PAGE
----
What an afternoon that was! I don't know if it was more exhilarating for the students or me. That exhilaration, however, was not immediate. When I finished laying out the game plan, the room was utterly silent. After waiting a couple of moments, Judy prompted them--"Don't be shy. What do you think is the answer?" That's all the encouragement it took. The room erupted. A bit of insight, of recognition came first from one student, then another and another. They could "see" Chaucer's ingenious format.
     Next time, before I hand you the answer, I'll lay some groundwork. That way you might have the thrill of visualizing the pattern of Chaucer's scheme before I reveal it.

Saturday, March 10, 2012

Pilgrims in disguise

You could content yourself with the surface story of the Canterbury Tales and let the idea of a hidden meaning just slide. Chaucer's surface story has been enjoyed for centuries--and will continue to be, but I couldn't do that. The poetry nagged me: "Why did he say that?" For example, only one of the pilgrims is said to wear spurs. No, not the Knight. It's one of the women. Why would Chaucer say that? I figured he must have had a reason.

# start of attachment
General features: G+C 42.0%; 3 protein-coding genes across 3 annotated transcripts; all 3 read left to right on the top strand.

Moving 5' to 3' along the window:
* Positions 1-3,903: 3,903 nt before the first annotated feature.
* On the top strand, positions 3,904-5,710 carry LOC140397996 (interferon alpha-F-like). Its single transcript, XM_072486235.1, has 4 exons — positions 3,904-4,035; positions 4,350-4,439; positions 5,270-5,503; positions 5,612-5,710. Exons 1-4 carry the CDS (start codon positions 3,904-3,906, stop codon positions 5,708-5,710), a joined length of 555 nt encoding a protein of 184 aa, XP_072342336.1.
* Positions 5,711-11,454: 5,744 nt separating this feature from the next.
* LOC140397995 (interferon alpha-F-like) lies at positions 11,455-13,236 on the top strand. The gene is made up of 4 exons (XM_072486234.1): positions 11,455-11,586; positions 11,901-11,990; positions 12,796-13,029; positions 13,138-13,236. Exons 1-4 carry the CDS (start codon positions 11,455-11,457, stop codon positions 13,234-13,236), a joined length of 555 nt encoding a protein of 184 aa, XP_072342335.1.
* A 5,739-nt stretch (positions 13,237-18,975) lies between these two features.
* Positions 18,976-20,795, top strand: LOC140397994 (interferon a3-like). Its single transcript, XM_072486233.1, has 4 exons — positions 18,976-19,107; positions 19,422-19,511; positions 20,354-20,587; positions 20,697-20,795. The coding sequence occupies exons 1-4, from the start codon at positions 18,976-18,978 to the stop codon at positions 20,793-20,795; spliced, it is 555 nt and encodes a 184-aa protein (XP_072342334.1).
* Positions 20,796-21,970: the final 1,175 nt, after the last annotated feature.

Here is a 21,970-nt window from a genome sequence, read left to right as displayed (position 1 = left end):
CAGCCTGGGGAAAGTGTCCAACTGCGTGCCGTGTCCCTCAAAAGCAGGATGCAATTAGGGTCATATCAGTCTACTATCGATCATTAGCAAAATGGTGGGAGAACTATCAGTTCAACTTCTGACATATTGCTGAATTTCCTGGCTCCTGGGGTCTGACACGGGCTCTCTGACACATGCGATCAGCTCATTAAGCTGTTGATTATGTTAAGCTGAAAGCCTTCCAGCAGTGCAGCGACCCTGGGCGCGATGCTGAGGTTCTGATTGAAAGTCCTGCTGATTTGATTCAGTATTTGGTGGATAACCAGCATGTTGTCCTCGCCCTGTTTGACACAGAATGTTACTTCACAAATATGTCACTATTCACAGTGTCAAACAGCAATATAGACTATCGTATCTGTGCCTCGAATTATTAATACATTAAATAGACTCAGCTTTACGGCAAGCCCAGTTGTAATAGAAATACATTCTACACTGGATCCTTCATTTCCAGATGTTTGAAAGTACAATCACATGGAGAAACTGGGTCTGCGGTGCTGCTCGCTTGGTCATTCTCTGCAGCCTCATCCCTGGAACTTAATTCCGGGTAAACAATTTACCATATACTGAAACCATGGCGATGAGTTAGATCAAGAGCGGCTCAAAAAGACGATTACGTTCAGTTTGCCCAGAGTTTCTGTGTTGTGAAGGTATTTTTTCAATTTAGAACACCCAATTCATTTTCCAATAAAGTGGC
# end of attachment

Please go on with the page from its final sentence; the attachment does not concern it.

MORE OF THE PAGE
While we're on the subject of pilgrims, in one of his earlier poems (Troilus and Criseyde), Chaucer says the hero "Like a pilgrim he disguised himself" so that he could make his way undetected into enemy territory to visit his ladylove. I didn't know about that disguise until after the episode I'm about to describe, but it shows that our poet already had that trick in mind.